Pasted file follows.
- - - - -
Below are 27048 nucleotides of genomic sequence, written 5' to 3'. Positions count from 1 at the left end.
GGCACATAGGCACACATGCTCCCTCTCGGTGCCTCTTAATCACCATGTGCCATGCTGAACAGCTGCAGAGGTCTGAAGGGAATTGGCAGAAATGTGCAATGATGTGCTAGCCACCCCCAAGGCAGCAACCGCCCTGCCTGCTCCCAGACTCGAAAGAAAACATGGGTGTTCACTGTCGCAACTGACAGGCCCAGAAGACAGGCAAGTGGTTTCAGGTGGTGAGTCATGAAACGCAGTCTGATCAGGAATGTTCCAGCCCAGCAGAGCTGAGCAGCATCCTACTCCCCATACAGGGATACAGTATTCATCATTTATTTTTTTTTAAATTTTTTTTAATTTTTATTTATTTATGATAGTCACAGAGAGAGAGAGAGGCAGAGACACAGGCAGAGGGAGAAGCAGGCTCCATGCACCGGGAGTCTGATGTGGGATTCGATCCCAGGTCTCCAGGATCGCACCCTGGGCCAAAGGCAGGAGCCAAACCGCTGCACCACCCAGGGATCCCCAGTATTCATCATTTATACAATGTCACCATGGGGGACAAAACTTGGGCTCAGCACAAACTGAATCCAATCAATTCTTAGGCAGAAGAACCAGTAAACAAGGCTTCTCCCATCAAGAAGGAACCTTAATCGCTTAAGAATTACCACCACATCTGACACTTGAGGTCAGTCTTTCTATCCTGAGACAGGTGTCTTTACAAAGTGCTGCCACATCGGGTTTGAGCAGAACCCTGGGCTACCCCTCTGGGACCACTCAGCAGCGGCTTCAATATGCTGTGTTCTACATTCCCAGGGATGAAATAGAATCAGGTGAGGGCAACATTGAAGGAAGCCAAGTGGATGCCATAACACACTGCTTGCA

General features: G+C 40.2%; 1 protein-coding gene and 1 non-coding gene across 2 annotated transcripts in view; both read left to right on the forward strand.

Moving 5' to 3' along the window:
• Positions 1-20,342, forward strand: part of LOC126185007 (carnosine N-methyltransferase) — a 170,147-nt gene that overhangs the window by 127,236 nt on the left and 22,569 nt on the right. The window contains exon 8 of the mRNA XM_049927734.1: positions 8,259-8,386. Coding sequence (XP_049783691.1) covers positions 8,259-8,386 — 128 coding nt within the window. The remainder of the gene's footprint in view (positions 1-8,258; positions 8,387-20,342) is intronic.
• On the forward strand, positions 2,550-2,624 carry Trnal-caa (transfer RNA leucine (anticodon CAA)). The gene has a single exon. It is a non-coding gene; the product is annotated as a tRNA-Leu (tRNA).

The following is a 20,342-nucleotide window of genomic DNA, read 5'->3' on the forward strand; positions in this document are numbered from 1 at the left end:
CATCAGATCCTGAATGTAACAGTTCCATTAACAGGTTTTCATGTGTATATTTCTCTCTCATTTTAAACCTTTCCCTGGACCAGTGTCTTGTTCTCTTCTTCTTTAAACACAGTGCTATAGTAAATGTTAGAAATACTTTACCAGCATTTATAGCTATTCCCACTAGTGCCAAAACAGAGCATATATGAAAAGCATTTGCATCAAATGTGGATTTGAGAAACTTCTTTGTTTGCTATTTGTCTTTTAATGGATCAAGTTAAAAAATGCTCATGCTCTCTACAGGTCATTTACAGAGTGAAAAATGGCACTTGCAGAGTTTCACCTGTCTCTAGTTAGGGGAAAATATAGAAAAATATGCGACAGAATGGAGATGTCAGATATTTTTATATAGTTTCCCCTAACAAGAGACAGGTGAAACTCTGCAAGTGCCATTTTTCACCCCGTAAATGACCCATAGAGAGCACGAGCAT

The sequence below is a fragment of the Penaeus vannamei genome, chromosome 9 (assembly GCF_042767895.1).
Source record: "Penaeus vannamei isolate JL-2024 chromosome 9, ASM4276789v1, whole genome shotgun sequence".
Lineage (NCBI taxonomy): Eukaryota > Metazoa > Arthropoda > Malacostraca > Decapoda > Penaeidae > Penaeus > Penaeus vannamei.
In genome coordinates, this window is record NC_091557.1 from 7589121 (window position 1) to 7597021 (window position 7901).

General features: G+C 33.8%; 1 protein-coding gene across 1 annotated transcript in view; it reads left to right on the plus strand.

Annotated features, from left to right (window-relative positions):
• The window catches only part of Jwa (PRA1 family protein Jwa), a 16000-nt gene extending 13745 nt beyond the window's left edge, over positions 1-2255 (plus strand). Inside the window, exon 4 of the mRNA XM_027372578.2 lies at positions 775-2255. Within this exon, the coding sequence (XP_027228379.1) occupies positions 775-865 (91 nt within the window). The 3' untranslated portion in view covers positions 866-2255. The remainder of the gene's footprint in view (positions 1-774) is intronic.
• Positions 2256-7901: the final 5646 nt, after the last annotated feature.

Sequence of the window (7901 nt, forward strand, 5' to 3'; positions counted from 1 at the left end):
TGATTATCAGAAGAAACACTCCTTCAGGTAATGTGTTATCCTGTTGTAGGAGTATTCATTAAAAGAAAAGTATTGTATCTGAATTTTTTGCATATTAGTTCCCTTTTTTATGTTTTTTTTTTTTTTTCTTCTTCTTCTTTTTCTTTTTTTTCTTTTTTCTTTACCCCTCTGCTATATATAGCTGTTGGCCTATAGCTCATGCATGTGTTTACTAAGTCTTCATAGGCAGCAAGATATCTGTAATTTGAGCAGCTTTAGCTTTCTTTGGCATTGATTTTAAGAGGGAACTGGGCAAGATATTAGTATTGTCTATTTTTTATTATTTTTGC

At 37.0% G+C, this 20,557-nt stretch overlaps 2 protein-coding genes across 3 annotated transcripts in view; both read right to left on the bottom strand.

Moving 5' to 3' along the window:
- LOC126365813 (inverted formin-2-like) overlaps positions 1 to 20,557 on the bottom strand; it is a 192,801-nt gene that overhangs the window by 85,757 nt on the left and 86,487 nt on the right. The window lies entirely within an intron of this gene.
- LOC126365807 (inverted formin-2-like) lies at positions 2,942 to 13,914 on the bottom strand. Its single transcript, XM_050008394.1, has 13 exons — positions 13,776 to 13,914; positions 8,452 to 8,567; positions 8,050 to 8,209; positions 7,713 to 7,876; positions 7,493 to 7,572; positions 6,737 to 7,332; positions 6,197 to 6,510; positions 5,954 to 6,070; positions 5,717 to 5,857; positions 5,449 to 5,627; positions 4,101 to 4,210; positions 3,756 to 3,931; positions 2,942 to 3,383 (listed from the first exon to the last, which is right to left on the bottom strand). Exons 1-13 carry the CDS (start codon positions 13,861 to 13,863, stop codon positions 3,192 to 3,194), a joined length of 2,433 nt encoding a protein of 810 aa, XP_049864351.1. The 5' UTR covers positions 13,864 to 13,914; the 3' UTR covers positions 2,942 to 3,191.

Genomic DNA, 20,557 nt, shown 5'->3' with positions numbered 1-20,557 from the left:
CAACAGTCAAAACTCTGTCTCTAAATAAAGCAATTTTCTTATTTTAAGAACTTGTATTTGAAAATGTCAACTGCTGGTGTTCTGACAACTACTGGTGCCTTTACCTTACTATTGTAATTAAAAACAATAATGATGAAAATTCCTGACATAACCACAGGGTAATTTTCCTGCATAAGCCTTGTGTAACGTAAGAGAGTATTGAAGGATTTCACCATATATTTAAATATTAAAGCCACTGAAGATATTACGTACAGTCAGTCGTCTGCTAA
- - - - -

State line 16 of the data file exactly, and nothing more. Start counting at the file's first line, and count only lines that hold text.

• Positions 2256-7901: the final 5646 nt, after the last annotated feature.